Spring is almost here!
Good news! The official start of spring is almost here. Around March 21st the spring or vernal equinox occurs, traditionally marking the beginning of the spring season. I always circle this date on my calendar because from this time forward, the days continue to grow longer with sunlight taking precedence over darkness.
Spring brings the end of the long, dreary winter season, with the hope of summer just around the corner. During this wonderful time of year flowers bloom, hibernating animals emerge, and many species give birth to their young.
Of course, spring is just as important for us people. Sunny days, walks in the park, flying kites, and barbeques are soon to be here. We do spring cleaning, gardening, and planting to get ready for summer. Looking forward to fresh fruits and vegetables is always a treat. It strikes me that all of these activities are so ingrained in us that they have become traditions. But they are also symptoms—the symptoms of spring fever! As Mark Twain said, “Spring fever. That is what the name of it is. And when you’ve got it, you want—oh you don’t quite know what it is you do want, but it just fairly makes your heart ache, you want it so.”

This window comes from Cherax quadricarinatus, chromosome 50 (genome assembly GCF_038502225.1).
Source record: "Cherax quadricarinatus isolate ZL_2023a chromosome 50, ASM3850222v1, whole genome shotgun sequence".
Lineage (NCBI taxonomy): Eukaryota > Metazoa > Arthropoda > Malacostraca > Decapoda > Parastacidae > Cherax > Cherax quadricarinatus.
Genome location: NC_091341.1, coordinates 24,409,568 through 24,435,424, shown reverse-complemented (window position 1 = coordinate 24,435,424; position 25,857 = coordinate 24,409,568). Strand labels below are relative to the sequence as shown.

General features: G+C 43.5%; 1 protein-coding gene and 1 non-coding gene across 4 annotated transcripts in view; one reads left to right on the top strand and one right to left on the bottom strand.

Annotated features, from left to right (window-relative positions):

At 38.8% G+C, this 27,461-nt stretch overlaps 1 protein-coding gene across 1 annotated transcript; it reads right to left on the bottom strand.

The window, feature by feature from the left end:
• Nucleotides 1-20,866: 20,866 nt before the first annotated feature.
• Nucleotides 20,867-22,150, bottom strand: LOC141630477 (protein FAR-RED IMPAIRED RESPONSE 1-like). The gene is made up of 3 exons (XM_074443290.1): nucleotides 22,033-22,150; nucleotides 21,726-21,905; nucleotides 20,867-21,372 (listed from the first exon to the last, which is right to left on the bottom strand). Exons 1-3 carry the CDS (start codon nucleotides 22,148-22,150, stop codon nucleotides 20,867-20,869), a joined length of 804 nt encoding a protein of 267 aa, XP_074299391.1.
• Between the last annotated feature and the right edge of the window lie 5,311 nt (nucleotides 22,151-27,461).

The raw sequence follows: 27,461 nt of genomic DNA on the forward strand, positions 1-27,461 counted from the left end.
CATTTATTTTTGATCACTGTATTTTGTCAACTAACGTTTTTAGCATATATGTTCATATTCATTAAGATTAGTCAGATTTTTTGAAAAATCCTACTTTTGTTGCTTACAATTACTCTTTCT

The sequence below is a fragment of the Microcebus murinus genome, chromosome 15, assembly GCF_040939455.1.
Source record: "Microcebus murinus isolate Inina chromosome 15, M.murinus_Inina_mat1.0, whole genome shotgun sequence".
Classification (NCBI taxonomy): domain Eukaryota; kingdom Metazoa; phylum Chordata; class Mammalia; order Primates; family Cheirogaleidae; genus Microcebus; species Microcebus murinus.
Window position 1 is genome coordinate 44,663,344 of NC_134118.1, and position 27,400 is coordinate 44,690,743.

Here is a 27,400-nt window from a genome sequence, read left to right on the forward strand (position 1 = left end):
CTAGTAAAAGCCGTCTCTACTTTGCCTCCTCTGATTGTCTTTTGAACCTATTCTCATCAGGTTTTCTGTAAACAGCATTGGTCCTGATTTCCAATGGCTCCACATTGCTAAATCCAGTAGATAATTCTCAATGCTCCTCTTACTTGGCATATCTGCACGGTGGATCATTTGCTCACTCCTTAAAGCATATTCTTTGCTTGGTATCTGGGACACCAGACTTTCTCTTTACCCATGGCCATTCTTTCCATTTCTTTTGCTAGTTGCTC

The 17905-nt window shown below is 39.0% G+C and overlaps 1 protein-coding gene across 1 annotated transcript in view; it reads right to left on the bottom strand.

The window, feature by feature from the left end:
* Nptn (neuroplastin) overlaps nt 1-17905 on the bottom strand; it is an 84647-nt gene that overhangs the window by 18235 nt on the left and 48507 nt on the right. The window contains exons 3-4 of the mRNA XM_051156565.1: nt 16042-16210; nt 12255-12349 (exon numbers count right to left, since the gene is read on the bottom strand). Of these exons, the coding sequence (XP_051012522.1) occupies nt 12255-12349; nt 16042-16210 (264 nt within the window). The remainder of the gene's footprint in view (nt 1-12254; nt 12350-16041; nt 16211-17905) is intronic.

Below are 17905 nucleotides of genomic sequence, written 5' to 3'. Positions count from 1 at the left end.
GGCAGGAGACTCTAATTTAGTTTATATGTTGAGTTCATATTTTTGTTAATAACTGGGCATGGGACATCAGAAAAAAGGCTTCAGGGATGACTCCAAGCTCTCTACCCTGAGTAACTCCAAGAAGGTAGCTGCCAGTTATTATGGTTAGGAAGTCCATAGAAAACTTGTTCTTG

Spring fever is so common; almost every culture around the world celebrates it in some form or fashion. Different traditions abound, from the simple to the elaborate. Here are a few of my favorites:
Cherry Blossom Festival – Japan The significance of the cherry blossom tree in Japan goes back hundreds of years. In Japan, each year the people look forward to the blooming of the cherry blossom trees. It is a time for families and friends to gather, picnic, and enjoy music and drink.
The Songkran Festival – Laos In April the country of Laos turns into a giant water fight in celebration of their New Year. This tradition falls in the peak of the dry season and extensive heat. During this time, homes and holy places alike are cleaned. You may also get soaked while walking down the street—all in good-natured fun, of course!
Sechselauten – Switzerland The end of this holiday is the burning of winter, a figure of a snowman filled with explosives. (Maybe this is why the Swiss never fight in wars—they take everything out on their snowmen!)
These celebrations remind us that spring is a season of renewal. In older times, people actually thought of spring as a time for new resolutions and new beginnings instead of the beginning of the calendar year like we do today. My thought? It’s good to celebrate both. So what traditions do you have? If you don’t have any, borrow a tradition listed above … I’m sure they won’t mind! In the meantime, I hope you are looking forward to spring as much as I am. As we enjoy the changing of the season, I find myself reflecting on the words of Carl Friedrich Gauss, who said:
“Life stands before me like an eternal spring with new and brilliant clothes.” I hope you have a renewed outlook on the possibilities of life during this beautiful time of year. Spring is a wonderful chance to take in the sights, sounds, and smells of the world. It’s a chance to participate in an old tradition, or even start a new one. But however you celebrate, I’m sure you’ll agree with me when I say, “May we all catch spring fever … and never recover!”
Here’s wishing you a delightful spring.